In This Article Expand or collapse the "in this article" section Friendship, Kinship and Enmity

  • Introduction
  • Modern Theory
  • Encyclopedias and Handbooks
  • Major Primary Sources
  • Scholarly Sources
  • Friendship in Ancient Judaism

Biblical Studies Friendship, Kinship and Enmity
Zeba Crook
  • LAST REVIEWED: 22 April 2020
  • LAST MODIFIED: 22 April 2020
  • DOI: 10.1093/obo/9780195393361-0011


Friendship in any age is a difficult concept to pin down. What constitutes friendship? What is true friendship? What is the difference between friends and acquaintances? More complex even is the use of the language of friendship in relationships where feelings of friendship are absent. Friendship is a feeling, a rhetorical topos, and an institution with culture-specific rules. Friendship in the Greek and Roman periods (which include of course the biblical periods and cultures) is complex because of the highly stratified social structure of the ancient Mediterranean. Ancient writers struggled with the question of whether friendship could transcend social strata, and their feelings on the matter are a point of contention among modern scholars. By and large, there appears to be a consensus that while Aristotle, the earliest to theorize on friendship, thought that it could only occur between two people of equal social status, by the Hellenistic era friendship could happen between status unequals. That this is the case is suggested by the angst reflected in ancient writings concerning the ability to distinguish friends from flatterers (Plutarch in particular). Yet, it complicates considerably our ability to know whether ancient writers mean real affective friendship language when they use friendship language to describe relationships of dependence and patronage. What is more, friendship language becomes intertwined with kinship, especially in groups whose members feel closely united. There, the language of fictive kinship is used to denote a collection of people with presumably strong and positive feelings for one another. After all, friendship is a form of voluntary kinship—one generally chooses one’s friends, and there may be some people with whom one is friendly for nearly an entire lifetime, as with kin. And of course, friendship can be reflected or echoed in texts even where the precise language is not used. Finally, ancient writers also reveal an abiding concern with friendships that end in what we might call enmity. As we do, they recognized that friends can be fickle and that friendships can reach a breaking point.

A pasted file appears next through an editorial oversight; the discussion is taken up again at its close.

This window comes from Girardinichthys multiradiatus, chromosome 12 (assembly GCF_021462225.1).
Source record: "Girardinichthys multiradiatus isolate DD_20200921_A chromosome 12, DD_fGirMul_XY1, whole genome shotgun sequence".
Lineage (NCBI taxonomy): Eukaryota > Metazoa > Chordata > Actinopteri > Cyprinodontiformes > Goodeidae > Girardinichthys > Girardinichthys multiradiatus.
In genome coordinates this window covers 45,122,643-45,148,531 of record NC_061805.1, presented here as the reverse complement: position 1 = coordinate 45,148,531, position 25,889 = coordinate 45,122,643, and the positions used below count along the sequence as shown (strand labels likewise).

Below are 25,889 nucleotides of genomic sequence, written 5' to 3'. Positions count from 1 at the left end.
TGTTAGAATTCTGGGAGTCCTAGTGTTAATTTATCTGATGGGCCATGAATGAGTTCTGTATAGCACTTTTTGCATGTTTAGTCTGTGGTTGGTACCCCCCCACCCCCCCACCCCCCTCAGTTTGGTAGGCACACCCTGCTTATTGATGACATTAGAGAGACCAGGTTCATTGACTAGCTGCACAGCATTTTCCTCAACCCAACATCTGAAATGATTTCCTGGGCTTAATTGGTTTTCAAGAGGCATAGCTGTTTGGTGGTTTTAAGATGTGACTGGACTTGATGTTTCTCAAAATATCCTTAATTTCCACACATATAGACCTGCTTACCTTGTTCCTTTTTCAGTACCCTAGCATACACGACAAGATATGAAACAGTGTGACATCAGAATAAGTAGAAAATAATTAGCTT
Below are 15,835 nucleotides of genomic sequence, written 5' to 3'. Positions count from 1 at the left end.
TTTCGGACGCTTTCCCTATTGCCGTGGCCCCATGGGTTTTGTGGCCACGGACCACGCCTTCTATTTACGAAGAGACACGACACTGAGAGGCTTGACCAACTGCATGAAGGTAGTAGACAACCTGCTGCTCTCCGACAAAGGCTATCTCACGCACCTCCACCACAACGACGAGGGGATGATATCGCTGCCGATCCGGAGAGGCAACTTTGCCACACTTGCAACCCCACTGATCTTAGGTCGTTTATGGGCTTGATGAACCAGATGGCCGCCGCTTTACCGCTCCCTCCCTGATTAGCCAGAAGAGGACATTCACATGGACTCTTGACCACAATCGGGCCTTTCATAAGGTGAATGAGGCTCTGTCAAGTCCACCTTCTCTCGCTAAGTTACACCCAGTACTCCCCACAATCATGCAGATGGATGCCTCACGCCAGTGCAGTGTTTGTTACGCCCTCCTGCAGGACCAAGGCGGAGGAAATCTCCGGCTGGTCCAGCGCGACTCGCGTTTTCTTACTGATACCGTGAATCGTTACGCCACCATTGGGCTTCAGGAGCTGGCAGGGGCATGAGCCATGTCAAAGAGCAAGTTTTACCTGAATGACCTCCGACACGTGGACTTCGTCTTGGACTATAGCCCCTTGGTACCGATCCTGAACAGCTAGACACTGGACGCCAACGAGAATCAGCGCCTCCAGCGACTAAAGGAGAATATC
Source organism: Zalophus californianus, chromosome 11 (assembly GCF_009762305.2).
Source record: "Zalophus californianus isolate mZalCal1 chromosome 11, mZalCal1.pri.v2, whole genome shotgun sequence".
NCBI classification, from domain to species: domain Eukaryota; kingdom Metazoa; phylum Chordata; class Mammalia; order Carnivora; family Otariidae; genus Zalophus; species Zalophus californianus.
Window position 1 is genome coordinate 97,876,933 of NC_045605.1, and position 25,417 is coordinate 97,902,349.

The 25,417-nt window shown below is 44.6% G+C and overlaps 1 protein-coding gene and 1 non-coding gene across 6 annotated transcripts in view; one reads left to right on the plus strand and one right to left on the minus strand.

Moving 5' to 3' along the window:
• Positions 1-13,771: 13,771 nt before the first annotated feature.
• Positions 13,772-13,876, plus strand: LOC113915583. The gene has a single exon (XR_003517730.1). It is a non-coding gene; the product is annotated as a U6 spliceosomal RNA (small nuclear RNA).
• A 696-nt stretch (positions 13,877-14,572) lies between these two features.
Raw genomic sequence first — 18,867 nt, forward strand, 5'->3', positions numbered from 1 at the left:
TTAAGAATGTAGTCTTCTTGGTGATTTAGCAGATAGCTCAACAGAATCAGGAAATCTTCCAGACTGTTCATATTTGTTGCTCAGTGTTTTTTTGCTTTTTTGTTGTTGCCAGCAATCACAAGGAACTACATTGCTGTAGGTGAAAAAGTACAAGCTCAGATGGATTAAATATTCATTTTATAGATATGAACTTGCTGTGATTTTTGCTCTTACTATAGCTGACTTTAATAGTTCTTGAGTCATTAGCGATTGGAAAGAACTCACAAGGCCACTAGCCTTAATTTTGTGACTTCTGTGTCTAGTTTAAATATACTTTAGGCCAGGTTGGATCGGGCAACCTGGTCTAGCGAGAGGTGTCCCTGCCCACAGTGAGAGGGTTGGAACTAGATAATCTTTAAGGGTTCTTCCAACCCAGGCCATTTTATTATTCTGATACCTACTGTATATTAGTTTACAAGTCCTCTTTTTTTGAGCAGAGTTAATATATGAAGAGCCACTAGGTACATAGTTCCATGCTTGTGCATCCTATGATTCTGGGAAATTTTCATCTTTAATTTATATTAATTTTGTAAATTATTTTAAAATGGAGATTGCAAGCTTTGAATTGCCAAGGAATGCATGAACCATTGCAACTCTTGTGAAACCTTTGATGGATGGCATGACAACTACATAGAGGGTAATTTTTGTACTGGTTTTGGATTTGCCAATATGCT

Modern Theory

By and large, friendship is under-theorized in sociology and anthropology. Many works discuss and presuppose friendship, but it is less commonly a subject of study in and of itself. Suttles 1970 establishes the sociological interest in friendship, but it is Boissevain 1974 that introduces friendship as a social category worthy of study, and that unites an interest in friendship with network theory. Bell and Coleman 1999 and Howell and Stambaugh 2010 confirm that the influence of Boissevain continues to the present day. Allan 1979 importantly combines the study of friendship with the study of kinship and class. At a time when the trend was to see friendship in overly romantic hues, Wolf 1966 shows that friendship without symmetrical exchange quickly turns into patronage, which should not be confused with friendship. Eisenstadt and Roniger 1984 continues in the tradition set by Wolf, and both of these works are extremely influential on scholars of ancient Mediterranean social values.

  • Allan, Graham A. A Sociology of Friendship and Kinship. London: Allen & Unwin, 1979.

    Explores the interplay between friendship and kinship, especially as it relates to class and social structure.

  • Bell, Sandra, and Simon Coleman, eds. The Anthropology of Friendship. New York: Berg, 1999.

    A variety of theoretical and anthropological area studies on friendship, kinship, and networks.

  • Boissevain, Jeremy. Friends of Friends: Networks, Manipulators, and Coalitions. New York: St. Martin’s Press, 1974.

    The classic work introducing the theory of network and the benefit of networks analysis.

  • Eisenstadt, S. R., and L. Roniger. Patrons, Clients, and Friends: Interpersonal Relations and the Structure of Trust in Society. Cambridge, UK: Cambridge University Press, 1984.

    DOI: 10.1017/CBO9780511557743

    A very influential work on modern Mediterranean culture. Explores in depth the interrelationship and subtle distinctions between patronage, clientage, and friendship.

  • Howell, Britteny M., and Melony L. Stambaugh. “Social Relationships.” In 21st Century Anthropology: A Reference Handbook. Edited by H. James Birx. Thousand Oaks, CA: SAGE, 2010.

    An overview of modern scholarship on social support systems, including friendship and networks (7 August 2012).

  • Suttles, Gerald D. “Friendship as a Social Institution.” In Social Relationships. Edited by George J. McCall, Michal M. McCall, Norman K. Denzin, Gerald D. Suttles, and Suzanne B. Kurth, 95–135. Chicago: Aldine, 1970.

    An influential post-WWII sociology of friendship.

  • Wolf, Eric R. “Kinship, Friendship, and Patron–Client Relations in Complex Societies.” In The Social Anthropology of Complex Societies. Edited by M. Banton, 1–22. London: Tavistock, 1966.

    Stresses the importance of balanced reciprocity, for without it, friendships morph into relationships of patronage.

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